Once the first panel is complete, if your skin is not showing reactions you may be able to undergo a second panel next to the first panel on the arms. The same process is repeated for the second panel.
Skin prick tests for children are often performed on the back, as it provides more space to work with. Your child will squirm, but you should try to distract as much as possible to keep the child still during the test. Try a smart phone or other handheld device to keep the child's attention while he or she undergoes the test. Ideally, you do not want the allergen protein drops running as it can skew the results.
When the skin prick test is complete, an alcohol wipe is used to remove the drops and the numbers from your skin. Some allergist offices also provide lotion to sooth your skin after.
When the tests are complete, you will sit down with the allergist again to review the reactions, the severity, and the treatment plan.
Be prepared to take notes during this part of the visit. Ask any and all questions you have, no matter how silly they may seem at the time.
Ask for pamphlets, or recommended reading materials and websites, to conduct further research on your allergens.
What to Expect After Your Allergist Visit:
Allergy tests can take a long time to complete if you're doing several panels at once. Even with a typical reaction to the tests, it can leave you worn out and tired. It’s more difficult than most people realize to sit perfectly still for hours on end waiting for the tests to present a reaction for the allergist to document.
You may also feel dizzy or woozy from having all the allergen proteins introduced to the body en masse. Be prepared for someone else to drive you home after the appointment, as you might find focusing on the road difficult.
This feeling is similar to when donating blood, or when having several vials of blood drawn. It leaves the body a little stressed, but it should pass within a few hours (on average).
When you leave the allergist’s office, you usually have an idea of what you are allergic to according to the skin prick tests. If conducting a blood based test, you will receive the results within a week or two. Your allergist will help you decide on a game plan to treat the allergies including removing allergies from your diet, for food based allergies, or with medication.
You may be surprised by what you are allergic to. You may find new allergies you didn’t know you had. You might even find out you are allergic to the family pet. Before making any rash decisions, begin researching what steps you can take to prevent allergic reactions to your now known allergens.
You may be given a prescription to carry an epinephrine pen, or epi-pen, if your allergies are severe, or can cause a severe reaction.
Epi-pens generally come in a two pack, and often include a tester pen that doesn't have the needle inside. Read the instructions on how the pen works, and use the practice tester pen before you ever need to use it in a real life situation. Keep the pens in easy to reach locations in areas where you are most likely to come into contact with the allergen.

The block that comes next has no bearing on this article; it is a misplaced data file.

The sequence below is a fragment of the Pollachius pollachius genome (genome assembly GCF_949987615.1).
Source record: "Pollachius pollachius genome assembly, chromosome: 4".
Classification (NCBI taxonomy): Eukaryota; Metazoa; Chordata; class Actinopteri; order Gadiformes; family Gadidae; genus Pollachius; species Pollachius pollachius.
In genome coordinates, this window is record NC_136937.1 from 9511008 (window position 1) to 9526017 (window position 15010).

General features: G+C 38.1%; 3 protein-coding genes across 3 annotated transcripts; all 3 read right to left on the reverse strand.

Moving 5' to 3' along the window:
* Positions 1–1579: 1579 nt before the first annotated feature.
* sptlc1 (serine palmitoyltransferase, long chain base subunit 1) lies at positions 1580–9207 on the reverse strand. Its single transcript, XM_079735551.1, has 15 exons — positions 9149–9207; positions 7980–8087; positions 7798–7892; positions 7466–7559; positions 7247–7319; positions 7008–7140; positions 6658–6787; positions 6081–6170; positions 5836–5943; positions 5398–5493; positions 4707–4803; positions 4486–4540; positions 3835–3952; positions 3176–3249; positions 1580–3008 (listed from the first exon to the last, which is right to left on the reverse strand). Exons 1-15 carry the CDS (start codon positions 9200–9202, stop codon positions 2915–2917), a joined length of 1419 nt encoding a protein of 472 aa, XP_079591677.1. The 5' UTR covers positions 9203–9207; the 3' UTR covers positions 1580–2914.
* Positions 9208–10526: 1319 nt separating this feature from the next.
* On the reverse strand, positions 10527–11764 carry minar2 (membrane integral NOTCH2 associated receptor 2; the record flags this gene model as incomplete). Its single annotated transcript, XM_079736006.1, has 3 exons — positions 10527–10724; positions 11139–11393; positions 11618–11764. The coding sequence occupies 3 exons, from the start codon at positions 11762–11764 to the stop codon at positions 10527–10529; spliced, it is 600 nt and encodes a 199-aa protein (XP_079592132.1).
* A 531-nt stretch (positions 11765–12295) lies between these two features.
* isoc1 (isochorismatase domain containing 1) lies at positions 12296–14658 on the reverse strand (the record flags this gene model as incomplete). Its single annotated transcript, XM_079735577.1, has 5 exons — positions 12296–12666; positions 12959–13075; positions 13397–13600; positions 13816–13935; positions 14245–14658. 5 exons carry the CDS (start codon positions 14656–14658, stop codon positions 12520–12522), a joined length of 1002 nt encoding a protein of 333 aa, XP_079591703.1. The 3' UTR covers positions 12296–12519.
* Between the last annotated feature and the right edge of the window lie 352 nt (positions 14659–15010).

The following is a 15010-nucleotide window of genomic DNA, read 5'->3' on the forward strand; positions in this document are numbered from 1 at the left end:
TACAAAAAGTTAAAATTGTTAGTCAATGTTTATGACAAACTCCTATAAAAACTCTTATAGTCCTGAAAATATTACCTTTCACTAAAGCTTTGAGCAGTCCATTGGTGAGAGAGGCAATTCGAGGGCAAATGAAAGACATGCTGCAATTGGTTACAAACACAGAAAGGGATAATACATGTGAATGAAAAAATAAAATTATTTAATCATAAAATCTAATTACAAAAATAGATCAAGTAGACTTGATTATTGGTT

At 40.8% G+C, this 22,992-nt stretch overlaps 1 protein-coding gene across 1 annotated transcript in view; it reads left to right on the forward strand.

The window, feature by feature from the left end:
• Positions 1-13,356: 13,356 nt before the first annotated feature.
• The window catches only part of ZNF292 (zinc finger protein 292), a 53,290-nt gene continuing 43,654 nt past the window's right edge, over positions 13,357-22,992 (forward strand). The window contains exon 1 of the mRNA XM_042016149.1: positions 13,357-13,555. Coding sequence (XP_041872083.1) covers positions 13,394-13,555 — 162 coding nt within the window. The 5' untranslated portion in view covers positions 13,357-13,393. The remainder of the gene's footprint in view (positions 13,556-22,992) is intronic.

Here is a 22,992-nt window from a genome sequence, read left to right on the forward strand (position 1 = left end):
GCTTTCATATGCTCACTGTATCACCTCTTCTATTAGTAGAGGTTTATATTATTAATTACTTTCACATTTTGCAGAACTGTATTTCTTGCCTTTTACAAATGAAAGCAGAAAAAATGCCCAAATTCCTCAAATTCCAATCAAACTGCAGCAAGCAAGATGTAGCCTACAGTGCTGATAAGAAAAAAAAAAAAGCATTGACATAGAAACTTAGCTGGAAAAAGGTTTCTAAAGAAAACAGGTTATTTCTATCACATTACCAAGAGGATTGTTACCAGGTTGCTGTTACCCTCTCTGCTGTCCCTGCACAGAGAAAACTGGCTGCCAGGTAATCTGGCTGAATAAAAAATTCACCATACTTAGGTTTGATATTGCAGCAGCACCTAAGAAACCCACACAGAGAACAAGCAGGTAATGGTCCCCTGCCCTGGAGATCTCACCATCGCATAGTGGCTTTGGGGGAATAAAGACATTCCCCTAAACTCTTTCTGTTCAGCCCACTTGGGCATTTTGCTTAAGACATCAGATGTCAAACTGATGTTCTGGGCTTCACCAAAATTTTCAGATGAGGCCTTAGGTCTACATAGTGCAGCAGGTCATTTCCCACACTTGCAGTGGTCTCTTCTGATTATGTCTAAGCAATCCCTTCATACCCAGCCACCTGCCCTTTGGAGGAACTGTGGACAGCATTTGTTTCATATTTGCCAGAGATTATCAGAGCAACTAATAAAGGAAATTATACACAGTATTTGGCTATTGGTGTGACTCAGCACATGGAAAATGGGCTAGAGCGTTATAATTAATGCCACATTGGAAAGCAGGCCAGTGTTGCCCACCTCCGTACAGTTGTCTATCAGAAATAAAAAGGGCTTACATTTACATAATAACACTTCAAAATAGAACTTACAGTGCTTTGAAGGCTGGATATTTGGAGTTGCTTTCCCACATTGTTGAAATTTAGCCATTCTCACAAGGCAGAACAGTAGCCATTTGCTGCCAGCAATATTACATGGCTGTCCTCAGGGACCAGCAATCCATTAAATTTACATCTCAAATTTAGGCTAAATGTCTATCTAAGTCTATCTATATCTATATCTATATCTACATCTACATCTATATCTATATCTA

The key to remember for an epi-pen is that you will remove the cap, then stab it forcefully and HOLD in the thigh for several seconds. This allows the medicine to inject in properly. An epi-pen has only one shot to be used, so once the trigger has been released there is no do-over. The needle is sharp enough to go through most materials such as jeans, so don't bother wasting time with removing clothing.
The epi-pen is used in the thigh, because it’s one of the thickest and fattiest parts of the body. The needle will hurt less in the thigh than other areas of the body, and will allow the epinephrine to reach the blood stream faster.
Complications of an Allergist Appointment:
On rare occasions a skin prick test can result in an extreme allergic reaction. The allergist, and all medical assistants, are equipped and prepared for such a reaction and therefore you have nothing to worry about.
Should you react poorly to an allergen and begin to go into anaphylactic shock, the allergist or medical assistant will immediately inject you with an epi-pen. Again, this is extremely rare but can occur. If you require an epi-pen injection during your test, the allergist then will ride with you via ambulance to the nearest hospital for follow up treatment to ensure the attack does not further develop.
For allergens know for severe reaction, such as wasp or bee stings, the allergy test will be conducted in a hospital with additional staff on site to ensure your safety.
Maintaining Your Allergies Post Visit:
Once you have seen your allergist and you begin treatment, this is not the end. You should see your allergist on a regular basis just as you should with your family practitioner. Your allergies can shift with time, and you can develop new allergies as well.
If your treatment is working, then you should follow the recommended visit plan per your allergist. If you begin to have additional allergic reactions in spite of your treatment, you should schedule a new appointment right away to adjust your treatment.